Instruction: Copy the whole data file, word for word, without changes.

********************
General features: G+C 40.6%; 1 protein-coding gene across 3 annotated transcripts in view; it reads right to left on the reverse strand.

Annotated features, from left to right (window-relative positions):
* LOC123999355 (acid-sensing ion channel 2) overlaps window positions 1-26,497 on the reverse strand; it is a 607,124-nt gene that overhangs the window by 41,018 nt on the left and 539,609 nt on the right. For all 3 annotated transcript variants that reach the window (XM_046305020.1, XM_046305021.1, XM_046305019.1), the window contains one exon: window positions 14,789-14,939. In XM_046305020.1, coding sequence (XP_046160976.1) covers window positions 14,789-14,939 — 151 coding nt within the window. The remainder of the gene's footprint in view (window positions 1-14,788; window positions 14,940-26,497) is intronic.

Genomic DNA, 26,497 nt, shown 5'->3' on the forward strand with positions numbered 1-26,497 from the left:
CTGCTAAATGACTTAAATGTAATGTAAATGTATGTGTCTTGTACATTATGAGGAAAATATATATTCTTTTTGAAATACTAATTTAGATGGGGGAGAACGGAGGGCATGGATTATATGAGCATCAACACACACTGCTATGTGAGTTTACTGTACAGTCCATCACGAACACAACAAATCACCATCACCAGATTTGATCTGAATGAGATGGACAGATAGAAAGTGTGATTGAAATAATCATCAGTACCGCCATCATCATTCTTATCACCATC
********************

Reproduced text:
General features: G+C 40.6%; 1 protein-coding gene across 3 annotated transcripts in view; it reads right to left on the reverse strand.

Annotated features, from left to right (window-relative positions):
* LOC123999355 (acid-sensing ion channel 2) overlaps window positions 1-26,497 on the reverse strand; it is a 607,124-nt gene that overhangs the window by 41,018 nt on the left and 539,609 nt on the right. For all 3 annotated transcript variants that reach the window (XM_046305020.1, XM_046305021.1, XM_046305019.1), the window contains one exon: window positions 14,789-14,939. In XM_046305020.1, coding sequence (XP_046160976.1) covers window positions 14,789-14,939 — 151 coding nt within the window. The remainder of the gene's footprint in view (window positions 1-14,788; window positions 14,940-26,497) is intronic.

Genomic DNA, 26,497 nt, shown 5'->3' on the forward strand with positions numbered 1-26,497 from the left:
CTGCTAAATGACTTAAATGTAATGTAAATGTATGTGTCTTGTACATTATGAGGAAAATATATATTCTTTTTGAAATACTAATTTAGATGGGGGAGAACGGAGGGCATGGATTATATGAGCATCAACACACACTGCTATGTGAGTTTACTGTACAGTCCATCACGAACACAACAAATCACCATCACCAGATTTGATCTGAATGAGATGGACAGATAGAAAGTGTGATTGAAATAATCATCAGTACCGCCATCATCATTCTTATCACCATC